So, can you answer why that might be? I've checked with other local independents and it seems the same story with them. How come our local independent mechanics charge more than the dealers? Not in terms of $$ per hour, but they levy a higher number of hours on the same routine maintenance? Ex: Honda dealer charges 3.8 hours for a t-belt/water pump/engine mount/valve lash adjust for my '97 Civic and all the local independents charge 6 hours for the same work. In the end the local independents actually end up costing more than the dealer. I prefer to not support dealers, but every added dollar into the car is a dollar less that I can spend on the family vacation, or saving for retirement or - well the stuff that you'd probably like to spend your money on instead of car maintenance!

    Bookmark   April 10, 2006 at 9:12PM
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westcoast, your story isn't typical. For your usual repairs most if not all shops use a parts time guide. That spells out how many hours to charge for a particular repair regardless of the time it takes. Specialty shops like those that do only tires, brakes, exhaust ect, are an exception. A dealership parts time guide has two different figures for time. One for warranty, the other for out of warranty. Warranty work gets charged less. Odd ball repairs just get charged the actual time and material. Dealerships are usually more expensive if you have to pay. Their focus is on warranty work on newer cars. If you have an older car a dealership shop is one to stay away from. jmo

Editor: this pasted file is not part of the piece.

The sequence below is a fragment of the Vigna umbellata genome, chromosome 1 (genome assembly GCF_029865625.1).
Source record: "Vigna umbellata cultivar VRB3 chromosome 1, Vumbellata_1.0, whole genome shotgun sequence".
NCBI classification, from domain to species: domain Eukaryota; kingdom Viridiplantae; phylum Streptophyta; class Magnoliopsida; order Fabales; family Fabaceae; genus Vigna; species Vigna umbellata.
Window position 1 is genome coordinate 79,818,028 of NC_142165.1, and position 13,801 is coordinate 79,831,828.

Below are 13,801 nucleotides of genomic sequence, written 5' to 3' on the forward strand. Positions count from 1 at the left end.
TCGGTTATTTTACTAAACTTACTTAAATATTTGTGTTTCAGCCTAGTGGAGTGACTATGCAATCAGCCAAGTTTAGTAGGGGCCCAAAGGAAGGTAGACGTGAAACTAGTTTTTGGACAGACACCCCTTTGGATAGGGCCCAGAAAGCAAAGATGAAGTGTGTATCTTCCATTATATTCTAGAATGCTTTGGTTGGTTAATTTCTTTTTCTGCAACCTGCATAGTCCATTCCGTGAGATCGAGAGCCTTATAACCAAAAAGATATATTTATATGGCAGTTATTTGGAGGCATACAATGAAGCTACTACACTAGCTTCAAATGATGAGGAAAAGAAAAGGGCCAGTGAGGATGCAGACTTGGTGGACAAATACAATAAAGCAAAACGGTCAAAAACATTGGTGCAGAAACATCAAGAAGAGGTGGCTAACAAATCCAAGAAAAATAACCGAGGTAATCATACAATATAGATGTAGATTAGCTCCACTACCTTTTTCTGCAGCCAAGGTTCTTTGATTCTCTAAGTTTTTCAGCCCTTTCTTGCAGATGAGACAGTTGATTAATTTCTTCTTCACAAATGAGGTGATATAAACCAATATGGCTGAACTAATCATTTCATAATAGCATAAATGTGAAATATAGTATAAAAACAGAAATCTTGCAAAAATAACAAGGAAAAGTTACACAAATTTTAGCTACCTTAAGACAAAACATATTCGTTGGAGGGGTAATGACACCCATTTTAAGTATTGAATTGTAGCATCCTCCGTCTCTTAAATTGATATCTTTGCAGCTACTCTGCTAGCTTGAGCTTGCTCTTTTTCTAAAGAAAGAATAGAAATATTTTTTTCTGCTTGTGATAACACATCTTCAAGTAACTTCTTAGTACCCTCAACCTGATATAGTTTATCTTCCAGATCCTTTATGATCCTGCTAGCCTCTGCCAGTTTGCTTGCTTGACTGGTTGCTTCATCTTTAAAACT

Bookmark   April 11, 2006 at 1:37AM
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The biggest Catch 22 of them all. The facts are the local dealers can do some things cheaper than I can. If you want a top gun automotive technician in your town, you have to pay to support him/her.

While the Ford Dealer has the tools and equipment to service Fords, he does not have to buy stuff for any other manufacturer. I do. The same goes for a GM dealer, and a Chrysler, a Toyota, a Honda, and on and on. The cost for scan tools, and supporting software for me, a single tech working all by myself is more than I made a year, just ten years ago. Thats a number that is going to get bigger in the future, unless I start cutting certain cars out of my list of the ones I'll service.

Case in point. The Snap-on tool man showed up yesterday with another new "essential" tool. Many cars are coming out with those radio style tire pressure monitors in the wheels. If you want to rotate the tires, you have to go through a proceedure to tell the car which wheel is at which corner of the car. There are no independents that have purchased this tool from him yet, including everyone of the tire stores. I have not needed this tool, and looking at my customer base don't anticipate needing it in the near future. So as of yet I did not buy it. Oh, it's $700.00. The thing is, none of the other independents have the corresponding factory scan tools to access the computer system on the car that they need to have in order to monitor the communication from the wheel transmitters. I do. Sometime in the next year or two, this will be yet another tool I'll have to purchase. I have to pass those costs on somehow.

    Bookmark   April 11, 2006 at 8:56AM